There wasn’t too much of watching the world go by though. I had too many fringe meetings to go to. My first was on Basic Income (a proposal which would provide every British resident with a decent basic income – clawing it back from the rich through the tax system). I wanted to get a handle on this and how it would work. The fringe was to launch a report by Guy Standing written for John McDonnell. Guy Standing justified Basic Income on the ethical grounds of social justice, security, and providing a basic opportunity for all. Basic Income would slay the eight modern giants of

  • inequality,
  • insecurity,
  • debt,
  • stress,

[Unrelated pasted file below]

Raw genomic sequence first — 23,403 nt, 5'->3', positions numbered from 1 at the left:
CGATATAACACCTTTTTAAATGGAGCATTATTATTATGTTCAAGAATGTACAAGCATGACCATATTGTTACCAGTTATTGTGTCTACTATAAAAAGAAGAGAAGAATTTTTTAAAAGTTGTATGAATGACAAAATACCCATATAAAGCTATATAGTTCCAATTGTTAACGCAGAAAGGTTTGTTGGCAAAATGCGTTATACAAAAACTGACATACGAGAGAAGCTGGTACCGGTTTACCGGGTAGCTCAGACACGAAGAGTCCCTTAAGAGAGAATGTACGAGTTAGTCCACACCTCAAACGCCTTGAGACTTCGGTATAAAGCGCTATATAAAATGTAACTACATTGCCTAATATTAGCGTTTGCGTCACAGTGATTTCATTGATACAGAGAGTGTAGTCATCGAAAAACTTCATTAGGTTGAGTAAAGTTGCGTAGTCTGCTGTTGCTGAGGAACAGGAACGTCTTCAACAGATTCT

• the precariousness of life (termed precarity),
  • the fear of AI and robots,
  • extinction
  • right wing populism.

These eight giants were spawned from the five giants identified by Beveridge in his much heralded social policy report of 1942. They were: Disease, Illness, Ignorance, Squalor and Want. I say no more.

The argument against Basic Income has always been that people are inherently lazy and won’t work if they don’t have to. I don’t accept that. In my experience, people who don’t work usually find other interests and outlets to occupy their time – they mess on computers, take up sports, start to write, volunteer and out of this, new pastures and ideas emerge. I like the idea of not having to work all the hours God sends, of feeling financially secure enough to look after the children once a week, or see my parents, of not living hand to mouth, of training in new fields. Our new leisure time, which will only be increased with AI, is served well by Basic Income. Anyway, the report identifies various pilots taking place around the world, and it seems that John McD has agreed to pilot ten such projects, should labour be elected.